At a trying time for London fairs, Eye of the Collector returns for its third edition
May 17, 2023
Artist Aliza Nisenbaum on colour, Queens and how she makes her paintings ‘glow’
May 17, 2023
At a trying time for London fairs, Eye of the Collector returns for its third edition
May 17, 2023
Artist Aliza Nisenbaum on colour, Queens and how she makes her paintings ‘glow’
May 17, 2023

The collectors James-Keith Brown and Eric Diefenbach are influential supporters of museums in the communities between which they split their time: New York City and Ridgefield, Connecticut. At the former, Brown is the president of the New Museum board of trustees; at the latter, Diefenbach is chair emeritus of the board at the Aldrich Contemporary Art Museum.

Their wide-ranging collection of contemporary art includes works by Yayoi Kusama and Olafur Eliasson but is especially rich in post-war German art. Their holdings, including pieces by Joseph Beuys, Gerhard Richter, Sigmar Polke and Martin Kippenberger, were the subject of a major travelling exhibition in 2011-12. More recently, the couple bought and extensively restored the 1950s childhood home of the singer-songwriter James Taylor in North Carolina.

The Art Newspaper: What was the first work you bought?

James-Keith Brown and Eric Diefenbach: A drawing by Sol LeWitt. In the early 1990s, we were regularly visiting museums and smaller art spaces in New York. Back then, many art spaces and charities held large silent auctions at their benefits offering both emerging and established artists’ works—the New Museum, the Whitney Museum of American Art, Bailey House and the Coalition for the Homeless, among others. One night, we bid on and won a beautiful LeWitt drawing. We’ve been collecting and supporting arts and other organisations ever since.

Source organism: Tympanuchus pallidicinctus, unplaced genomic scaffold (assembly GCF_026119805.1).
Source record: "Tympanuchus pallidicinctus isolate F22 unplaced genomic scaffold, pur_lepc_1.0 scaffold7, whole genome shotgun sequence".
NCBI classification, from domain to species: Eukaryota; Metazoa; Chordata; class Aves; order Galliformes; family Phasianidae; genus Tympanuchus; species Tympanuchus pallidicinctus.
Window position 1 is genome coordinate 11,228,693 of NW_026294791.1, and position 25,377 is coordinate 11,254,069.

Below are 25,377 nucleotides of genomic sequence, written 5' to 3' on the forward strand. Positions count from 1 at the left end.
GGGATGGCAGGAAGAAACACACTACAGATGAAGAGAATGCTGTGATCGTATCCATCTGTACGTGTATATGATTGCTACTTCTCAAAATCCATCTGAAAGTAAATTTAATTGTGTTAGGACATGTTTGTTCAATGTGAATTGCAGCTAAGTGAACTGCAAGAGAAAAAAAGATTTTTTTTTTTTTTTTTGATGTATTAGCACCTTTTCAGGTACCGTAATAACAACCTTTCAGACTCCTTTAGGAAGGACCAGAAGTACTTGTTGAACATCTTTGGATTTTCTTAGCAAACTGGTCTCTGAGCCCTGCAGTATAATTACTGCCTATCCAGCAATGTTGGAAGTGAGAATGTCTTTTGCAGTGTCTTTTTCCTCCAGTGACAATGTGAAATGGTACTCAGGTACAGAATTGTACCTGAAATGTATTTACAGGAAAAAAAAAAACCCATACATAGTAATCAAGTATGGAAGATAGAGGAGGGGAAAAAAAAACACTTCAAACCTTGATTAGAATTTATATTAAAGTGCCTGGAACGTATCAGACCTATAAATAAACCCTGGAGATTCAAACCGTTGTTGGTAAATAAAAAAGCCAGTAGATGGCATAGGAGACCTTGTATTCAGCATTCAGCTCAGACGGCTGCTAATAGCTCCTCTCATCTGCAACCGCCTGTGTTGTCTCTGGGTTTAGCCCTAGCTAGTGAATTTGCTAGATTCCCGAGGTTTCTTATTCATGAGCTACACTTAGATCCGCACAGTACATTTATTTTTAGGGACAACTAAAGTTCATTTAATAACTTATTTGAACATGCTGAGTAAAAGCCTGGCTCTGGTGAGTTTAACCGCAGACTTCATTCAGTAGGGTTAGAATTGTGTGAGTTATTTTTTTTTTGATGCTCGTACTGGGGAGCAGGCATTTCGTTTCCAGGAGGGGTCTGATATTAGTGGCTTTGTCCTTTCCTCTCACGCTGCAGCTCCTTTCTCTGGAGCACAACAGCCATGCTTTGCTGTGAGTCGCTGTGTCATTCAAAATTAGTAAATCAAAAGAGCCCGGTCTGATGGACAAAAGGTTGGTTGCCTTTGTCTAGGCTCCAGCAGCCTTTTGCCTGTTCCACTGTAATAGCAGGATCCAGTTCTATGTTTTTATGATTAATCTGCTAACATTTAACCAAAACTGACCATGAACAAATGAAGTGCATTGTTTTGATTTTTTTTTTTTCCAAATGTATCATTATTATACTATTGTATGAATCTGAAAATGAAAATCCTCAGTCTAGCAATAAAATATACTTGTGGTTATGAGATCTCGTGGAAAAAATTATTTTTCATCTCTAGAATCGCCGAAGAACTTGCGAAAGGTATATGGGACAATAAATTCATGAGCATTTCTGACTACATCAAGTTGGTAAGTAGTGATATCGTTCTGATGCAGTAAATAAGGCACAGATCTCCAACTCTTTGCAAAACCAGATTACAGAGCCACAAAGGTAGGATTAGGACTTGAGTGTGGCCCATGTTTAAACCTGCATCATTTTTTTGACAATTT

What was your most recent purchase?

A drawing by Tammy Nguyen and new works by UK-based artist Poppy Jones and California-based Hugo McCloud. We’ve also recently acquired some “older works”, including a Martha Diamond painting from the 1980s, and a sculpture and painting from the 1980 and 90s by the Japanese artist Goro Kakei.

If your house was on fire, which work would you save?

Brown: I would take our blue and green Josef Albers Homage painting. It’s beautiful, influential, and is a core piece in our collection of German work from 1940 to the present.

Diefenbach: I’d take Mark Bradford’s Nasty Ass Pigeons from 2002, a favourite, more contemporary work. It would hang nicely with the Albers wherever we ended up.

If money were no object, what would be your dream purchase?

Tough. Pieter Bruegel the Elder’s Hunters in the Snow (1565)? Vincent van Gogh’s The Starry Night (1889)? A Jasper Johns US map painting? Closer to our collection’s concentration, a fine Vassily Kandinsky or Paul Klee?

Which work do you regret not buying when you had the chance?

We were offered a Yayoi Kusama Infinity Mirror Room in Tokyo 20 years ago but passed because of space and price. Though we wouldn’t part with the two paintings and the works on paper we purchased instead, we should have sprung for the room, too.

What is the most surprising place you have displayed a work?

Nothing too surprising. We have a Pipilotti Rist video viewed on the side of a medicine chest (the artist’s frame) installed in a guest bathroom, and a Martin Creed work of 23 paper elements winds up the back stairs.

Which artists, dead or alive, would you invite to your dream dinner party?

Andy Warhol, Josef and Anni Albers, Pablo Picasso, Kusama, Kandinsky, Klee, Joseph Cornell, Hannah Höch, Jack Whitten and Louise Nevelson. Likely a lively group.

What is the best collecting advice you’ve been given?

Best was the simplest: buy what you like. We would add look, listen and read as much as you can. Talk with artists, curators and gallerists. Take time to consider an artist’s process and see how works fit in their practice.

Have you bought an NFT?

No. We’ve been watching the medium’s lively market closely,

but haven’t yet found the right one. We’ll continue to watch.

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